After taking up marathoning in 2005, I stayed with it and began to up the ante a little bit over time in an ongoing attempt to demonstrate to Mini Me that, if you continue to work hard at something and do not quit, you can accomplish things that you never thought were possible.   2012 saw me try a marathon a month to raise money for the Dream Team Project.  In 2014, I tried a multi-day event (the inaugural Dopey Challenge).  In 2015…well I got a little nuts and did a long distance run from San Francisco to Anaheim to benefit Do Away With SMA (  That last one did a real number on me, as I returned home to New York City after Labor Day Weekend rather burnt out.  The past few months have gone by in a haze of unfocused training and lackluster effort.  Well that changes right now.


I’ve decided that 2016 will be the year that I chase after that goal that I’ve had hidden inside me for 30 years: The Ironman.  My original goal was to run the Vineman in Sonoma on July 30th – but I don’t believe I will be ready in time.  So, I am announcing that it’s my intention to compete in Ironman Maryland on October 1st.   I’m going to compete in this event as part of a larger 2016 effort, in order to raise awareness and donations for Do Away With SMA – a charity that helps fight Spinal Muscular Atrophy.


Since this event takes a TON of training, I’m going to use this blog to be my daily training log.  And, since this training should make me stronger (and maybe even a little faster), I might as well take advantage of the juice that my hard work should zap into my body, right?  Glad you agree.  So I’ve put together a series of races that I’m going to attempt on the heels of the Ironman that I have lovingly named after Dante’s masterpiece….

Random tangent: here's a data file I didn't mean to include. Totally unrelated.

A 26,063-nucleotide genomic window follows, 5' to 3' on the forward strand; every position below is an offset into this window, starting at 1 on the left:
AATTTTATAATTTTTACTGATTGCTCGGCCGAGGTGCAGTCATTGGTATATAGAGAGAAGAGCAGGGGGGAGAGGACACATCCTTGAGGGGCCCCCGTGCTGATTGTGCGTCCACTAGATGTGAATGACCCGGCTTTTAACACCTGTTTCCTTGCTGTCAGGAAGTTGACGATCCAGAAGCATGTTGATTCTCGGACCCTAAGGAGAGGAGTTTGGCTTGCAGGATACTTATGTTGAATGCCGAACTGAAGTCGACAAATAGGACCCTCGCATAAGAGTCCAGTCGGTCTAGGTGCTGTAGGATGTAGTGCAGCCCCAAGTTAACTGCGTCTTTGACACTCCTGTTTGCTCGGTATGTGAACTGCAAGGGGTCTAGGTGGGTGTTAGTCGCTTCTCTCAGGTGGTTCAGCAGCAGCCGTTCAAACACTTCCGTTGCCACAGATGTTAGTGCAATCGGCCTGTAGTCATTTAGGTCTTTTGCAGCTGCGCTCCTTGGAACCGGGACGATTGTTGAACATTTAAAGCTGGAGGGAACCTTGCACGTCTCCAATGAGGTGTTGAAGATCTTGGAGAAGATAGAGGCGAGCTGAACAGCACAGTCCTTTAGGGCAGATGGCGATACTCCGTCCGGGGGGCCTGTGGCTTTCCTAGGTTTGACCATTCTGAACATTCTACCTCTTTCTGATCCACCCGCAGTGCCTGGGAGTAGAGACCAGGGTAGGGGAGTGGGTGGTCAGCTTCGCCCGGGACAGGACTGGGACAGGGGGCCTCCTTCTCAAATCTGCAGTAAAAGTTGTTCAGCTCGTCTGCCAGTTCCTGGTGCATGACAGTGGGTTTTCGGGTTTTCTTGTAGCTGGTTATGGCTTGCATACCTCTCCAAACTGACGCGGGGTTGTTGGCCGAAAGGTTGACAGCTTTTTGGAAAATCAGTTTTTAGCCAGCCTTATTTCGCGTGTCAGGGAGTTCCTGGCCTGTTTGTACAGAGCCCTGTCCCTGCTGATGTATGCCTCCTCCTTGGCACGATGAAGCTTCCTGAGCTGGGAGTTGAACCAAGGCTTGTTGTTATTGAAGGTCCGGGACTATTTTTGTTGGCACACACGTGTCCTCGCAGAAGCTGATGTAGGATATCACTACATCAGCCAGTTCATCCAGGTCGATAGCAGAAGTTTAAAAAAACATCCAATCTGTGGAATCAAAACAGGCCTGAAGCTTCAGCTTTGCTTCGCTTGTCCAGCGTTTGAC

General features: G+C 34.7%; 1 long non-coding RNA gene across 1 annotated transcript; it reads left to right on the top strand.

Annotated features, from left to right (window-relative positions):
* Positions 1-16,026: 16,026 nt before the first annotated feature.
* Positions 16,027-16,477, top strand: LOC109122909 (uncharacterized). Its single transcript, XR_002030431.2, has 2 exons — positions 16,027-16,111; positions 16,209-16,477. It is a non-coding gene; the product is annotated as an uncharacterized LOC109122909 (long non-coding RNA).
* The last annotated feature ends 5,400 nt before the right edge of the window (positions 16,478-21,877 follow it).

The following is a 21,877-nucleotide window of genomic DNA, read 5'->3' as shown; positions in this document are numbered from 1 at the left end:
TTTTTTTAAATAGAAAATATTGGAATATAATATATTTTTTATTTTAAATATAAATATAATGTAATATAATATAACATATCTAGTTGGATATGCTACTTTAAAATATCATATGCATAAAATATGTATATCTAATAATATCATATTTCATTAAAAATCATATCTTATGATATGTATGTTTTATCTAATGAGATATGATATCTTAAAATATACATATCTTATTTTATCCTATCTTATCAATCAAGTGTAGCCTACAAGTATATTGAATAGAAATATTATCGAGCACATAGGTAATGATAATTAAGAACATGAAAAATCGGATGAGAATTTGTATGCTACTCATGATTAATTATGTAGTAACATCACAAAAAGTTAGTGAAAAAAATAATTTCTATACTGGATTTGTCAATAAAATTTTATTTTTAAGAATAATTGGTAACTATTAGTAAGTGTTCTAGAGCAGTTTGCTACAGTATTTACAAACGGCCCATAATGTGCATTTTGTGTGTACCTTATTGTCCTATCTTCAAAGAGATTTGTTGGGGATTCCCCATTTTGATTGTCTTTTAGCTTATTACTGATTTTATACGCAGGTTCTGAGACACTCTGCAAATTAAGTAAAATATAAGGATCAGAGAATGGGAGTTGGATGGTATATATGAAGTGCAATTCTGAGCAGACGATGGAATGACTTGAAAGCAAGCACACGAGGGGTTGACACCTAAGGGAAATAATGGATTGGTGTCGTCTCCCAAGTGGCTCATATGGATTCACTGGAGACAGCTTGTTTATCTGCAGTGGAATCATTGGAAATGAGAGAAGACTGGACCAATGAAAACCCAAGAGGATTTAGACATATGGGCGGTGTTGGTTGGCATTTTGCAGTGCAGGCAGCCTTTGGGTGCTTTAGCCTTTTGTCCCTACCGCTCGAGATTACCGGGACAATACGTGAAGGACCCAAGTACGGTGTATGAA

My 2016 Inferno:

October 1st: IRONMAN Maryland

October 9th:  Chicago Marathon

October 16th:  The Nationwide Childrens Hospital Columbus Marathon

October 30th: The Marine Corps Marathon

November 6th: The TCS New York City Marathon

November 19th: The New York City 60k

…and, since there are nine rings of Hell within Dante’s work, my 7th ring will be attempting to run at least 2,016 miles in 2016 (which means that I’ll need to average 8.36 miles a day from today through December 31st to hit that number), the eighth will be to log enough miles on the bike to cover the distance from Central Park to Disneyland (which is 2,793 miles –  meaning that I’ll need to average 11.60 miles per day starting today and going through December 31st), and my final goal will be to earn my Coaching Certifications from bother the Road Runners Club of America (“RRCA”) and Ironman U.


I have a game plan.  I just need to execute it.  And whether I am successful or if I choke miserably, I hope you’ll follow me on my quest.




It’s Been A While…

I’ve been on a bit of a literary hiatus for more than four months, as you may (or quite frankly may not) have noticed.  I wish I could say that I’ve been away from my keyboard because I spent the past several months celebrating my personal victories over the rather aggressive 2013 goals that I set for myself.  Well – that was not indeed the case.  While I achieved several of the goals that I set for myself – finishing my first triathlon, running a few marathons – I came up short on most of them.


  • I did manage to drop my weight to just about 200 pounds – but a lack of consistent discipline on a prolonged basis was my downfall.  I never closed in on the number I truly wanted, which was 180 pounds.